Today I’ll show you exactly how to buy life insurance.
Step by step.
In this life insurance buyer’s guide, you’ll learn:
- Step #1: How to decide what type of life insurance is best for you.
- Step #2: How to decide how much insurance you need.
- Step #3: Whether your group life insurance plan is worth buying.
- Step #4: Where to buy life insurance for the lowest possible price.
Prior to The Ways To Wealth, I spent 10 years as a licensed life insurance agent. And wow… did I see some major mistakes when it came to buying life insurance.
The most common were:
- Buying the wrong type of insurance for a lot more money (as in 10X more money).
- Not understanding exactly what was being purchased.
- Not understanding the fees and commissions.
On the positive side, applying for life insurance has never been easier. Once you know the right type of policy to look for and the mistakes to avoid, there are companies that use modern technology to make the process (almost) effortless.
Step #1 — Determine What Type of Life Insurance You Should Buy
Your first step in purchasing life insurance is deciding what type of insurance you need.
There are two primary types of life insurance:
- Term life insurance
- Whole life insurance
Then, there are choices within those types.
Let’s start with term life insurance.
Option #1: Term Life Insurance
Term life policies offer you guaranteed protection for the length of the contract, which typically range from one to 30 years.
The most common type of term life insurance is called “level guaranteed term life insurance.” With a level guaranteed term life insurance policy, premium payments stay the same for the duration of the contract.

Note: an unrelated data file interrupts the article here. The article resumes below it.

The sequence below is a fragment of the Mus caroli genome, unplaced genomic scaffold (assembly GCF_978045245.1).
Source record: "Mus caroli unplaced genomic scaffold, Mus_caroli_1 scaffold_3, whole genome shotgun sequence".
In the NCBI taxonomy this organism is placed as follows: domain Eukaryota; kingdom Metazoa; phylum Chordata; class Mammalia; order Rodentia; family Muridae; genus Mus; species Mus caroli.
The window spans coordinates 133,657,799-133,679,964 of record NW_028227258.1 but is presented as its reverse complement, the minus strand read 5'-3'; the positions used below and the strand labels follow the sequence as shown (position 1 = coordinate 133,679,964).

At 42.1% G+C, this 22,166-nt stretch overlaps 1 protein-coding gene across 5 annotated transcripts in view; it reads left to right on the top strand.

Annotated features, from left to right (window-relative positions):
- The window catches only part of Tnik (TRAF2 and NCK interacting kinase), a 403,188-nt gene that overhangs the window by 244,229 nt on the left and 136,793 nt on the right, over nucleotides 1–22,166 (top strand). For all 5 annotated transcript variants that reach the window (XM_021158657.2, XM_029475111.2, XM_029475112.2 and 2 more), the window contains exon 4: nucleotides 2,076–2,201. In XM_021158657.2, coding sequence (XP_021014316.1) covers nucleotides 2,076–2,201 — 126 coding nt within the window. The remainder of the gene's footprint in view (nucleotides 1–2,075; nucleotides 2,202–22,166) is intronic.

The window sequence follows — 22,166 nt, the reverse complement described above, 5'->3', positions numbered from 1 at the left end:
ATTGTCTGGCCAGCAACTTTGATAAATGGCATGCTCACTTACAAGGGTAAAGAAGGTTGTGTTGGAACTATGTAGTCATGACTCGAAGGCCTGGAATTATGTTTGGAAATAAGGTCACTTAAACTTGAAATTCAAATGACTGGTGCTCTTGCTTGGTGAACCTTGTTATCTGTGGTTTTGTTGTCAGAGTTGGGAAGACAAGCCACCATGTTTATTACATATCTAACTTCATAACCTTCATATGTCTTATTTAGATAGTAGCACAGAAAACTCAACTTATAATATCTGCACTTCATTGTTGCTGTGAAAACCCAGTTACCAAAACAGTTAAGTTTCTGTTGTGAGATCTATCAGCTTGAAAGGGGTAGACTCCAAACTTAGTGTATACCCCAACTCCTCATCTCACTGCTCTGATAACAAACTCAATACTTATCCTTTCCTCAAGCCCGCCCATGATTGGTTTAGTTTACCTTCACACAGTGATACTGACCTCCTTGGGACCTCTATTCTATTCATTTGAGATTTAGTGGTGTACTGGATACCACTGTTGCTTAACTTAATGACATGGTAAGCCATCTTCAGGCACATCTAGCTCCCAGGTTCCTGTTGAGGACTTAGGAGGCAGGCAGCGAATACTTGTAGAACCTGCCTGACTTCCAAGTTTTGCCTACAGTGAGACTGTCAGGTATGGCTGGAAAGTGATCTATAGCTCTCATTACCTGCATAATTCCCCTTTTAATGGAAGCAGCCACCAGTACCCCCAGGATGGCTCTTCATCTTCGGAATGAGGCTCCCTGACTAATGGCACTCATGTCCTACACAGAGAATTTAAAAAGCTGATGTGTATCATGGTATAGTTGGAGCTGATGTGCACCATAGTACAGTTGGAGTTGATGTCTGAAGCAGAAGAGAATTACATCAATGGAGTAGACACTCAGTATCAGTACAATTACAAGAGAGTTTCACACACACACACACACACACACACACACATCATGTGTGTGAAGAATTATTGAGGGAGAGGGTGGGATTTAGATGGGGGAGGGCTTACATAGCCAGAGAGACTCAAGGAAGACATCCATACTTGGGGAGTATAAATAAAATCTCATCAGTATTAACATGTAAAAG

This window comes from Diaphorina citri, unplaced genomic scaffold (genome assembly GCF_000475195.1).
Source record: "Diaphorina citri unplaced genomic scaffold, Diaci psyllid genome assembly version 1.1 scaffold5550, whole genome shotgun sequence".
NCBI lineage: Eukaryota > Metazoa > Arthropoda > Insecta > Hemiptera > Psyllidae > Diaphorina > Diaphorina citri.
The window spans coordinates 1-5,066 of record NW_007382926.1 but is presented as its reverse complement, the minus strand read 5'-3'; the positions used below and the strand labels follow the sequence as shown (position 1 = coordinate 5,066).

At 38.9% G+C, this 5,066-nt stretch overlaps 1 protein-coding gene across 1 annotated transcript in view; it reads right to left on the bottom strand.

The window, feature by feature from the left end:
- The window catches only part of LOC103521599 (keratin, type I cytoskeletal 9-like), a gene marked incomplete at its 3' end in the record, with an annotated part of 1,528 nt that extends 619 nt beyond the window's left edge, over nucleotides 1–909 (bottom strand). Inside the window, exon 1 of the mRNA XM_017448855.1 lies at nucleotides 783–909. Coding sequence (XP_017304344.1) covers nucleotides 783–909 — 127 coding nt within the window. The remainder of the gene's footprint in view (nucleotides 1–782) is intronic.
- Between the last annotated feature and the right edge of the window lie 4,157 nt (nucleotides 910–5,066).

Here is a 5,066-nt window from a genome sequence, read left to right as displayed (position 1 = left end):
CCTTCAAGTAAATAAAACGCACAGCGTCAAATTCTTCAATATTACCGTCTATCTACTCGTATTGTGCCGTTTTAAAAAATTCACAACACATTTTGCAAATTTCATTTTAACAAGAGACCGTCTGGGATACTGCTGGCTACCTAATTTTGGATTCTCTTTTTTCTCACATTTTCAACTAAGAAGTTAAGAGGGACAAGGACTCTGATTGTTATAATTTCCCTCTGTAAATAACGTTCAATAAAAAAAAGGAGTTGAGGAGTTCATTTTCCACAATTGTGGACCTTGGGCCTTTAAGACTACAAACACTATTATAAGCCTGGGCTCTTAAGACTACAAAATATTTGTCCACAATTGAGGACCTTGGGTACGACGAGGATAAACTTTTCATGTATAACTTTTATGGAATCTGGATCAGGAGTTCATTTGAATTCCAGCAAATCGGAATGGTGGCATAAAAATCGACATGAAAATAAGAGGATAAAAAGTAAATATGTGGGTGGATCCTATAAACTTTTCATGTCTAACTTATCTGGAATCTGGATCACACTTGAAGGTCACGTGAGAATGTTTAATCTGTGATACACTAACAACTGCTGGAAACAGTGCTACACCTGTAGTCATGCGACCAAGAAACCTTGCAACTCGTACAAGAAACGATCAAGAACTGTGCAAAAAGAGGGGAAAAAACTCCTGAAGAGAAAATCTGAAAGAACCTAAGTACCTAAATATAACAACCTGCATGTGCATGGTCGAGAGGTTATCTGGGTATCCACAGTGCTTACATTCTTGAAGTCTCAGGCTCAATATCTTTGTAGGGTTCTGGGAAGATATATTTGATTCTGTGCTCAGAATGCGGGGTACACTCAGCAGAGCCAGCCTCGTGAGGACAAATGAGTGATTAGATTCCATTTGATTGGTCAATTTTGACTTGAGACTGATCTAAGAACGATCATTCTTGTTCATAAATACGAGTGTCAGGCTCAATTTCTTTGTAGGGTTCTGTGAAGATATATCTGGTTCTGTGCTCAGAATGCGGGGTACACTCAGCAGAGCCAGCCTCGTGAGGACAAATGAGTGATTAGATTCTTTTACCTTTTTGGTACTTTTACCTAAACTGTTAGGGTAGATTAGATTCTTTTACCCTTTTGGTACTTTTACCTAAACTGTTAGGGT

At the end of the term, you have the ability to extend the contract, but at an increased premium. If you don’t want to pay the new premium (which goes up in price considerably), the contract ends and you no longer have any life insurance (nor is any premium you paid returned).
While some see this as a negative, remember: term life insurance is much less expensive than whole life insurance. You can get an adequate-coverage policy for around $20 to $30 a month.
Option #2: Whole Life Insurance
Whole life insurance is a combination of term life insurance and an investment. Every time you pay your premium, part of it goes to the life insurance company and part of it to the investment.
What makes whole life insurance different than a term life policy?
Whole life insurance is permanent.
While term life insurance lasts for a certain period of time (e.g., a “term”), whole life insurance lasts for as long as you keep paying.
Most whole life insurance policies “endow” when you reach the age of 100. That means that on your 100th birthday, you receive the death benefit (even though you’re still alive), which is the full “cash value” of the policy. If you die before then, it goes to your named beneficiary.
With whole life insurance, there’s no guaranteed length of the contract. As long as you pay, your contract remains in force.
The disadvantage is the cost. Whole life insurance is much more expensive than term life insurance.
Which Is Better: Term or Whole Life Insurance?